What does active ownership really mean in practice? Experts from our sustainable investment team explain.
Active ownership is one of the most important devices in a sustainable investor’s toolkit.
Kimberley Lewis, Schroders’ Head of Active Ownership, explains: “Where Schroders has taken the decision to invest in a company on behalf of clients, we believe we can protect and enhance the value of that investment by being active owners and engaging with that company. This is central to our investment philosophy.”
But what is active ownership? What does it look like in practice? How is Schroders pushing for change with companies’ management?
KL: “Active ownership involves engaging with companies to influence corporate behaviour around long-term sustainability issues.
“Through ongoing dialogue we get to know companies better and, where necessary, ask companies to change their practices. Once a year we also get the opportunity to vote at a company’s AGM.”
Hannah Simons, Head of Sustainability Strategy, explains: “When the industry talks about ‘engagement’, this is really a word to describe interactions with companies in which we have invested our clients’ money.
“These interactions are crucial in our assessment of what makes a good investment. This is why it is not only our sustainable investment team driving these activities but also portfolio managers and financial analysts.”
KL: “Because by engaging with companies we can understand them better and we can also make our expectations clear.
“Ultimately, this connection and shared understanding is crucial when the dialogue is about effecting change that, in our view, is needed to safeguard and even increase the value of investments for which we are responsible.”
KL: “An engagement generally begins with setting the basis for this common understanding and helping the company understand our position on a topic.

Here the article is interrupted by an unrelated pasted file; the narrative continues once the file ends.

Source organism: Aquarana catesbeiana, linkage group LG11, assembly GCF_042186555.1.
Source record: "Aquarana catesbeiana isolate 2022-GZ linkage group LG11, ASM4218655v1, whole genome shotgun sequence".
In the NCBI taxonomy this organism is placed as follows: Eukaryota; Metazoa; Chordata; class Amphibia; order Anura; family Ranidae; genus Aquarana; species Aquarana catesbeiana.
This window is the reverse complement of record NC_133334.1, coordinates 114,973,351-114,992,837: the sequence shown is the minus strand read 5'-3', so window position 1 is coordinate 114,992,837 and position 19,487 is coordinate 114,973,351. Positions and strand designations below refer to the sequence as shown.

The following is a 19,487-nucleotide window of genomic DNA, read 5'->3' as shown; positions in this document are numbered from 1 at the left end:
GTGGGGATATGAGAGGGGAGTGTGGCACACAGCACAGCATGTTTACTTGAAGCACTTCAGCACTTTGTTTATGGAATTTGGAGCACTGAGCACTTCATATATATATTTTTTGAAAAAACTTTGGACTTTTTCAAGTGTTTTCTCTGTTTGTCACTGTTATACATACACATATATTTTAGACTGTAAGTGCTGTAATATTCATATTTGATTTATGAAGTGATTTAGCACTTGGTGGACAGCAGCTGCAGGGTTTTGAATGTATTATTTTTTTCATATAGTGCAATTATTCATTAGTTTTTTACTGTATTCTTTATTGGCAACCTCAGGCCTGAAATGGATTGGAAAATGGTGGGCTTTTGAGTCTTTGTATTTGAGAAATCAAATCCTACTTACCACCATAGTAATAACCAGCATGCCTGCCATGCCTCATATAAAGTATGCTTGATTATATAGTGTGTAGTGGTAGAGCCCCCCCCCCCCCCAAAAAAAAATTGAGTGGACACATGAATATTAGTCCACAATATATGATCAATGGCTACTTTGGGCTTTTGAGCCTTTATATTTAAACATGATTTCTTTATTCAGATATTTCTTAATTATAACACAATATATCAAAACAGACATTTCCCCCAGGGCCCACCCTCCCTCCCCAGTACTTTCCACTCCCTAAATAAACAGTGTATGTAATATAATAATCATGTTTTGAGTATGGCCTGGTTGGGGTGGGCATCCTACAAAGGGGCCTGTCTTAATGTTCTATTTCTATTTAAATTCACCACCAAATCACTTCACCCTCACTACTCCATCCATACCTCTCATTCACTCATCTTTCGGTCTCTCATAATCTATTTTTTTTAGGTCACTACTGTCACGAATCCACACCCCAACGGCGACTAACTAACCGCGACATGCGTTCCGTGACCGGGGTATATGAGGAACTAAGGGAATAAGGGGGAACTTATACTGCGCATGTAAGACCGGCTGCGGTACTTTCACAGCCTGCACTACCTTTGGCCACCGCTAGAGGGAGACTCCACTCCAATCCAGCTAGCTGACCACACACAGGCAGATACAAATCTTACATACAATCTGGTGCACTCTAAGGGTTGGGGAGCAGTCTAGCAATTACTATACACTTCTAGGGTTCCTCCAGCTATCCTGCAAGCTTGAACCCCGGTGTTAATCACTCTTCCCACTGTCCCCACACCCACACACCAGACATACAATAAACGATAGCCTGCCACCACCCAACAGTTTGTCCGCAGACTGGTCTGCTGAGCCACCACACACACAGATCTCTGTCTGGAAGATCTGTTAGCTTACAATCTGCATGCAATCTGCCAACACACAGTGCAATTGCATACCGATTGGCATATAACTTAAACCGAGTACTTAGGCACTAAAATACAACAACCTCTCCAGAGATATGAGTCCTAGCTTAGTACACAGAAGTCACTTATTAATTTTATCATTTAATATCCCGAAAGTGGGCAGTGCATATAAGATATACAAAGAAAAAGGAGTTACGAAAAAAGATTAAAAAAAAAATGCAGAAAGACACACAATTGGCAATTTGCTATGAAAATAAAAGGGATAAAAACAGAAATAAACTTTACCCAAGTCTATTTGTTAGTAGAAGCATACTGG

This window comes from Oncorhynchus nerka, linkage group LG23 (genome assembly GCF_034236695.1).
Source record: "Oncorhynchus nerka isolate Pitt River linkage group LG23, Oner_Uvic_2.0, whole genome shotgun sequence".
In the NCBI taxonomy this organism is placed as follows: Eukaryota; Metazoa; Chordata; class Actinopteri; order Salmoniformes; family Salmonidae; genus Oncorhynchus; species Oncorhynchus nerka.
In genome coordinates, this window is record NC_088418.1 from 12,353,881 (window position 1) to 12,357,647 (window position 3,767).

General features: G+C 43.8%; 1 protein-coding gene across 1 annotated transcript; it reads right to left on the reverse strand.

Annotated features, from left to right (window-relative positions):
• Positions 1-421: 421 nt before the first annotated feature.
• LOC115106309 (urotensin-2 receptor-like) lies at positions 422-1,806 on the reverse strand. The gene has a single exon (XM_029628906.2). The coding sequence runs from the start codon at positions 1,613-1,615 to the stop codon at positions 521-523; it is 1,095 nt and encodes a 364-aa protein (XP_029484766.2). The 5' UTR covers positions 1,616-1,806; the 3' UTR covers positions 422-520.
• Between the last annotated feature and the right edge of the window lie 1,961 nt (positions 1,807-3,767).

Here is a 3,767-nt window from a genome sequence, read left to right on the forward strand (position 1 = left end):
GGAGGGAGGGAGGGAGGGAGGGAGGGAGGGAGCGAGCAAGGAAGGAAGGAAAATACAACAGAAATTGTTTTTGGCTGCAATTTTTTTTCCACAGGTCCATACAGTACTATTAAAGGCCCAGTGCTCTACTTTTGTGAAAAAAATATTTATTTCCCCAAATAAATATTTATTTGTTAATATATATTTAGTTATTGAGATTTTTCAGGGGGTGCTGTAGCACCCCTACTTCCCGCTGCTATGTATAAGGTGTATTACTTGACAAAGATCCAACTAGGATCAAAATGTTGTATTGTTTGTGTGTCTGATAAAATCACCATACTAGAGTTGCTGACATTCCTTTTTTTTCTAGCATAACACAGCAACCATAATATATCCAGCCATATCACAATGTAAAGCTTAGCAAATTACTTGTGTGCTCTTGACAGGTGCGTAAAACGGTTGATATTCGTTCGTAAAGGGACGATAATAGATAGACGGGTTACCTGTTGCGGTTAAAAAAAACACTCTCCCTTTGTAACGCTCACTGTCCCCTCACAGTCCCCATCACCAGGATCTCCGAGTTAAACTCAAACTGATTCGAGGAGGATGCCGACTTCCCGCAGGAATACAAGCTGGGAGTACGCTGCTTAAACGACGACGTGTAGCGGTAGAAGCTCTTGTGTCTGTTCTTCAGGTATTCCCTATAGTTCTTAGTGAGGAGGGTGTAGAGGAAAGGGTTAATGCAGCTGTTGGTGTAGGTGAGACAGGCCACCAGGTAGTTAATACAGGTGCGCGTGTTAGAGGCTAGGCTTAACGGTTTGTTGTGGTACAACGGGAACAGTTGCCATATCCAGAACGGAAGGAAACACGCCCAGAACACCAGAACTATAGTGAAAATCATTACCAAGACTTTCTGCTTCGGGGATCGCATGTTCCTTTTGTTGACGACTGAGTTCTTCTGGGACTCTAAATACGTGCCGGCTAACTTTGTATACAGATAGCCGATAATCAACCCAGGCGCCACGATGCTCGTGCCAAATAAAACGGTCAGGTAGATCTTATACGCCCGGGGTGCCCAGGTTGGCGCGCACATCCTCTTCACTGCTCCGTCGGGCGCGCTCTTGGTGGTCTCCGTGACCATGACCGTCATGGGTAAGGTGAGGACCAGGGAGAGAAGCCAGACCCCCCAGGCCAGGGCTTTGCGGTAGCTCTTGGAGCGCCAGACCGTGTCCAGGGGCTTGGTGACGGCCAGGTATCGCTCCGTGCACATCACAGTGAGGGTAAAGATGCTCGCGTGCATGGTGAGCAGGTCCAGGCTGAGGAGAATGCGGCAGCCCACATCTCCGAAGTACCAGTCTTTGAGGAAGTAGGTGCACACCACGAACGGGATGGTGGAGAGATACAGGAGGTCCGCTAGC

“Methods include one-on-one meetings with company representatives such as members of the board or managers of specialist areas, phone calls or written correspondence with company advisers and stakeholders, and collaborative engagements with other companies, for example on reporting frameworks.”
By Katherine Davidson, Portfolio Manager and Sustainability Specialist
We have invested in Tokyo-headquartered Recruit Holdings for several years and we own almost 1% of the company. Its most important assets are job recruitment sites Glassdoor and Indeed.
The company’s mission is to prioritise social value by making the labour market more efficient and encouraging diversity.
In 2019, we provided feedback on how the business was governed and on executive pay. In 2020, Recruit appointed its first woman to the board.
In March 2021, we encouraged Recruit to set net zero targets and in May 2021 it announced company-wide emissions reduction targets for the first time, including plans to achieve net zero by 2030.
Our subsequent conversations with the company have focused on implementation, including best practice for carbon offsets. The company also announced targets for gender parity at all levels of the organisation by 2030.